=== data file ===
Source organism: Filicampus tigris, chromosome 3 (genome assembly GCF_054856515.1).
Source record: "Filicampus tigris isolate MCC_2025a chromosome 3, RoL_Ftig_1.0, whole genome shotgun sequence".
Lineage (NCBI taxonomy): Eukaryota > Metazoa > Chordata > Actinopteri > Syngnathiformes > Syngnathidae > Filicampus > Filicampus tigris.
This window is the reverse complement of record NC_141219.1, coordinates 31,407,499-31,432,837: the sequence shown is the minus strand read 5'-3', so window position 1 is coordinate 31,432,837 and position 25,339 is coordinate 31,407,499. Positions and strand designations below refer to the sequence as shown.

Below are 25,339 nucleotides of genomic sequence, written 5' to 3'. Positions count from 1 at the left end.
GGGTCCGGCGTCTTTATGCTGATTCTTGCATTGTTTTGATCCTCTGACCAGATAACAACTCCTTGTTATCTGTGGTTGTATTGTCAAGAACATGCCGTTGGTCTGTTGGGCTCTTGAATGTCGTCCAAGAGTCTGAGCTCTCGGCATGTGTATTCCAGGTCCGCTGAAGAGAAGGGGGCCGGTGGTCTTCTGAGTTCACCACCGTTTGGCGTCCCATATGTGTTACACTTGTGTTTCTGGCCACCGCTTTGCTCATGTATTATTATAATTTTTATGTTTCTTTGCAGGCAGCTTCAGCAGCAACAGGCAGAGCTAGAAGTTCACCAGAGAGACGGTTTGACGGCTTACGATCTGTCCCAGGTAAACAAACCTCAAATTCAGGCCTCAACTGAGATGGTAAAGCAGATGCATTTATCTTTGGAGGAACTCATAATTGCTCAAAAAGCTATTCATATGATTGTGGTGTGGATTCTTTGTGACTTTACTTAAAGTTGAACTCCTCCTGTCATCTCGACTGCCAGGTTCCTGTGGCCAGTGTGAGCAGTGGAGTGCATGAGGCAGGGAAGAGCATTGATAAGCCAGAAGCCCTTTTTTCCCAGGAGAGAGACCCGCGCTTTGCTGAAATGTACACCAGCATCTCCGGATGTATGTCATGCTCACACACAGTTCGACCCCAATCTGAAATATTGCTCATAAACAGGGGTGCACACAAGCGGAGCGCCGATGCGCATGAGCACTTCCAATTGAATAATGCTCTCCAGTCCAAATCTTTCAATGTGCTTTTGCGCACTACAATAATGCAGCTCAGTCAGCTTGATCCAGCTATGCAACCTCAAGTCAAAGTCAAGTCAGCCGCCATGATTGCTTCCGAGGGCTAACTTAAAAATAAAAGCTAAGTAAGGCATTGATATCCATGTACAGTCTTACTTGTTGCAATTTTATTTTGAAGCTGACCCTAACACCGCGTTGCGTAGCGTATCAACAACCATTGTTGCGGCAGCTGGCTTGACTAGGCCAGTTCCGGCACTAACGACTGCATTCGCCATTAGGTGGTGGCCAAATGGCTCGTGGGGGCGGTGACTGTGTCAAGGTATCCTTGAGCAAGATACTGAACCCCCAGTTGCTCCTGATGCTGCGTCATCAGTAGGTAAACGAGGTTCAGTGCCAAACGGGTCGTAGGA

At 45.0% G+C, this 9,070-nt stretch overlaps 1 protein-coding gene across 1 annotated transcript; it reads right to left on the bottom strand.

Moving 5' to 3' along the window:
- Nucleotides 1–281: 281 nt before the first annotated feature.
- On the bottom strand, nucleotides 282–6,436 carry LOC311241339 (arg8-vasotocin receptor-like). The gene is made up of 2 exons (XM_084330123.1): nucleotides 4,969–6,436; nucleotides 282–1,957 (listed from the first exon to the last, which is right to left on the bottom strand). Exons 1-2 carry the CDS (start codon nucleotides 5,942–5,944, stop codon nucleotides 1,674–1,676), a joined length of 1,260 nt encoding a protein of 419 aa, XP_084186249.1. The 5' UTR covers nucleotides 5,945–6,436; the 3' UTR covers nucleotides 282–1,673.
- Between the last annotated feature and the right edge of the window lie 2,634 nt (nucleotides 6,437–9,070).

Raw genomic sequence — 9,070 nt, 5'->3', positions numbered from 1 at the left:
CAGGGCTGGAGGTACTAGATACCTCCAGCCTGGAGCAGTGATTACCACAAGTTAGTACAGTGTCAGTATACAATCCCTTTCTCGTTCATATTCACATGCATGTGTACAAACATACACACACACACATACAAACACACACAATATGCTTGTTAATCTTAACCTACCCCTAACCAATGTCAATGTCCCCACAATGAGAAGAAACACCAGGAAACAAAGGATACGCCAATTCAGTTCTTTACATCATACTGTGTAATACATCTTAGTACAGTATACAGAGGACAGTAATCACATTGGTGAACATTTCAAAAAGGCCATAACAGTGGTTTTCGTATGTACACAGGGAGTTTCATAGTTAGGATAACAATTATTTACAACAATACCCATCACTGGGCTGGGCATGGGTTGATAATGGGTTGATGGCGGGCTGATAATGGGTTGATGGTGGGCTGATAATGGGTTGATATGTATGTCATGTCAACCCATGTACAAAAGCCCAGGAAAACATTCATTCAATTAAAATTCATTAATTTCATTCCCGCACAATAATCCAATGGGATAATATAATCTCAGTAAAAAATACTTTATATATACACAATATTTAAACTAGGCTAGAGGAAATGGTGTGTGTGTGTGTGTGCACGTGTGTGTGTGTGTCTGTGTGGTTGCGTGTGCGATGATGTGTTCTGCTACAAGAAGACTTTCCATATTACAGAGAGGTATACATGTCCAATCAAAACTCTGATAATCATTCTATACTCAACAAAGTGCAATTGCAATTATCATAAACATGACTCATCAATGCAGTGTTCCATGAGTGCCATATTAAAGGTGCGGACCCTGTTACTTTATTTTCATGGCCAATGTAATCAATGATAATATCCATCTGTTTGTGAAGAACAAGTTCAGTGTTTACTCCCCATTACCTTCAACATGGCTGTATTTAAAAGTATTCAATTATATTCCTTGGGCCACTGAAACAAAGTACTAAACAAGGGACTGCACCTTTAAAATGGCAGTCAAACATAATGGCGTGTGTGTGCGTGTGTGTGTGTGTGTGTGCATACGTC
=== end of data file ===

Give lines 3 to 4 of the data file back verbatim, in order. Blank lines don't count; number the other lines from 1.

Lineage (NCBI taxonomy): Eukaryota > Metazoa > Chordata > Actinopteri > Syngnathiformes > Syngnathidae > Filicampus > Filicampus tigris.
This window is the reverse complement of record NC_141219.1, coordinates 31,407,499-31,432,837: the sequence shown is the minus strand read 5'-3', so window position 1 is coordinate 31,432,837 and position 25,339 is coordinate 31,407,499. Positions and strand designations below refer to the sequence as shown.